PolystimNeurotech Lab., Polytechnique Montréal, Canada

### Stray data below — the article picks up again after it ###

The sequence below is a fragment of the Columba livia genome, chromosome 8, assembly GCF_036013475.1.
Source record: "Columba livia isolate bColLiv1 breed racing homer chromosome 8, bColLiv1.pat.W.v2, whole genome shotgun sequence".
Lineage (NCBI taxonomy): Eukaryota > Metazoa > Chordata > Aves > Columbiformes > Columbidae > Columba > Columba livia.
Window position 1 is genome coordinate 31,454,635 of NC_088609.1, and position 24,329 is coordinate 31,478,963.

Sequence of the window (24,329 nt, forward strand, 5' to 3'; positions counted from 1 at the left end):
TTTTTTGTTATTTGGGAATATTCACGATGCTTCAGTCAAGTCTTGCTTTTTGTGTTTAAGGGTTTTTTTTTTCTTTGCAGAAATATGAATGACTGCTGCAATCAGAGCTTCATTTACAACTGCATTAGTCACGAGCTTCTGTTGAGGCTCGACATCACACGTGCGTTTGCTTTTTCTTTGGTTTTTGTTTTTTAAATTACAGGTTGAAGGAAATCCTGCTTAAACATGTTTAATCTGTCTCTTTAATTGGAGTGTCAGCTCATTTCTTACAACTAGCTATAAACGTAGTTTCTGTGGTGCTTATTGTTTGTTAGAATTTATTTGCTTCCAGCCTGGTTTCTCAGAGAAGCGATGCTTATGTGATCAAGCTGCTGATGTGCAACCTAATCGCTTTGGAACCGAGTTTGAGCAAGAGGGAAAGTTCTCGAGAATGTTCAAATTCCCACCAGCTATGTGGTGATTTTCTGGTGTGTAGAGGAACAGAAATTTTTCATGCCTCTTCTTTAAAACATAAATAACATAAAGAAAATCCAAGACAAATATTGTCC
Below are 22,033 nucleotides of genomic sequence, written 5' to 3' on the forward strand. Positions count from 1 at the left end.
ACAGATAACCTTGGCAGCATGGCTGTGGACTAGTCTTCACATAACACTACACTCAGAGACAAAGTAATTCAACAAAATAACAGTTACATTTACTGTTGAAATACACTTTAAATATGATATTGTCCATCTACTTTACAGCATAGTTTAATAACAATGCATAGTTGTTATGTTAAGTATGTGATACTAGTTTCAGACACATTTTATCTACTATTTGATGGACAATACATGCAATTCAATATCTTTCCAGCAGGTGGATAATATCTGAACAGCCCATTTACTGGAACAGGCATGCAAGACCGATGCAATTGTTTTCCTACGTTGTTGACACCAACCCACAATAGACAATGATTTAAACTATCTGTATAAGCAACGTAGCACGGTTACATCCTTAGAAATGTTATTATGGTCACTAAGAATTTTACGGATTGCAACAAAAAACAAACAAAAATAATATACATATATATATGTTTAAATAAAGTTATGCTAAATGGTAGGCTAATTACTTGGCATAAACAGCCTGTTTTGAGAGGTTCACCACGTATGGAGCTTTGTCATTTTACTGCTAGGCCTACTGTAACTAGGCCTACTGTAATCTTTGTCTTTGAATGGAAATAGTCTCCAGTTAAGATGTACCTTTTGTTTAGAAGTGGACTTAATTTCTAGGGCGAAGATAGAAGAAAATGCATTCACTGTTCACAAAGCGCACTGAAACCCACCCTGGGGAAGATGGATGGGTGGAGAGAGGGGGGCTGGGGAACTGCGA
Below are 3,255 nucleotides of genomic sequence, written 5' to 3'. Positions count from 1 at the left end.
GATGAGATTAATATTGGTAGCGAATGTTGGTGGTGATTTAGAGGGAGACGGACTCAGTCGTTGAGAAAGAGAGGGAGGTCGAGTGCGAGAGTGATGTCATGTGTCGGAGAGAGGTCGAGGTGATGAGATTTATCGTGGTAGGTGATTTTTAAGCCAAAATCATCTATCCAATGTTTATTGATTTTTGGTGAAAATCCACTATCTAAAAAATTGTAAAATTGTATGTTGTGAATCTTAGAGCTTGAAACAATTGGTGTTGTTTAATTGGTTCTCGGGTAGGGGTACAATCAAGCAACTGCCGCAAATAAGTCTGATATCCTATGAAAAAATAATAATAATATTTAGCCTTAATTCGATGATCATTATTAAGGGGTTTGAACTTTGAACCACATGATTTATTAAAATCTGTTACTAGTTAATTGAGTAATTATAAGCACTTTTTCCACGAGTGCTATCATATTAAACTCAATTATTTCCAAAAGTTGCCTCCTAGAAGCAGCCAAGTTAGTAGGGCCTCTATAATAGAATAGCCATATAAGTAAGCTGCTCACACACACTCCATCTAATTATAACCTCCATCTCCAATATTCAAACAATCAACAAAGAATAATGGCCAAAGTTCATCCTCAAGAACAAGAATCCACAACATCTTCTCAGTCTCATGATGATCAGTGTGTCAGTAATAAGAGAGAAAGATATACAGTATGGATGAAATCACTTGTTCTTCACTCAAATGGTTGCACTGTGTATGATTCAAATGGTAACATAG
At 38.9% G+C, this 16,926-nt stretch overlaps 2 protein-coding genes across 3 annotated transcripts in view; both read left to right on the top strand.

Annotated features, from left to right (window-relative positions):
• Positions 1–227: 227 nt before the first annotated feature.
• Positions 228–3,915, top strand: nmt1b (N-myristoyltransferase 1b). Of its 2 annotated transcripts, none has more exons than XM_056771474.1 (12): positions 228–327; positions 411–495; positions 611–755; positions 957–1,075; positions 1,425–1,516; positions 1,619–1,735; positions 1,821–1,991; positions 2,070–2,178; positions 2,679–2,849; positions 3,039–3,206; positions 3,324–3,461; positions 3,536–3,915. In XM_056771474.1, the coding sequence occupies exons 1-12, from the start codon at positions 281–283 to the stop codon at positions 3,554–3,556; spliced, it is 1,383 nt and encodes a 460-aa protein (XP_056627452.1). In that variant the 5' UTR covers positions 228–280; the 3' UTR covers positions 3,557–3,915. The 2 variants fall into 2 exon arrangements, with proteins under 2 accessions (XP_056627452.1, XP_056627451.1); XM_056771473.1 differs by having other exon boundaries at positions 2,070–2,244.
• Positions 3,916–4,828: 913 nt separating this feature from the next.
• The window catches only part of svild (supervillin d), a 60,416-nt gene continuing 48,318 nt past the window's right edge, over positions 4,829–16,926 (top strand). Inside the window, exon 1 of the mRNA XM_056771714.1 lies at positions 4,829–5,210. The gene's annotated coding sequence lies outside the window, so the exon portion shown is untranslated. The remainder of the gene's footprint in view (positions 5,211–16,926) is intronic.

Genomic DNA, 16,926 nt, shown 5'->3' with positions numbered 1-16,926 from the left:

Mohamad Sawan received the Ph.D. degree in 1990 in Electrical Engineering, from Sherbrooke University, Canada. He joined Polytechnique Montreal in 1991, where he is currently a Professor of microelectronics and biomedical engineering. His interests are the design and test of analog, digital, RF, and optic circuits and Microsystems. Dr. Sawan is a holder of a Canada Research Chair in Smart Medical Devices, he is leading the Microsystems Strategic Alliance of Quebec (ReSMiQ), and is founder of the PolystimNeurotechnologies Laboratory. Dr. Sawan is founder and cofounder of several international conferences such as the IEEE NEWCAS, ICECS, and BIOCAS. He is also cofounder and Associate Editor (AE) of the IEEE Trans. on BIOCAS, Deputy Editor-in Chief of the IEEE TCAS-II (2009-2013), Associate Editor of the IEEE Trans. on Biomedical Engineering, and he is Editor and Associate Editor, and member of the board of several other international Journals. Dr. Sawan is founder and chair of the Eastern Canadian IEEE-Solid State Circuits Society Chapter. He published more than 700 peer reviewed papers, two books, 10 book chapters, and 12 patents. Dr. Sawan received several awards, among them the Shanghai Municipality International Collaboration award, the Queen Elizabeth II Golden Jubilee Medal, the Bombardier Medal for technology transfer, the Jacques-Rousseau Award for achieved results in multidisciplinary research activities, the medal of merit from the President of Lebanon for his outstanding contributions, and the Barbara Turnbull Award for spinal-cord research in Canada. He is Fellow of the IEEE, Fellow of the Canadian Academy of Engineering, Fellow of the Engineering Institute of Canada, and Officer of the Quebec’s National Order.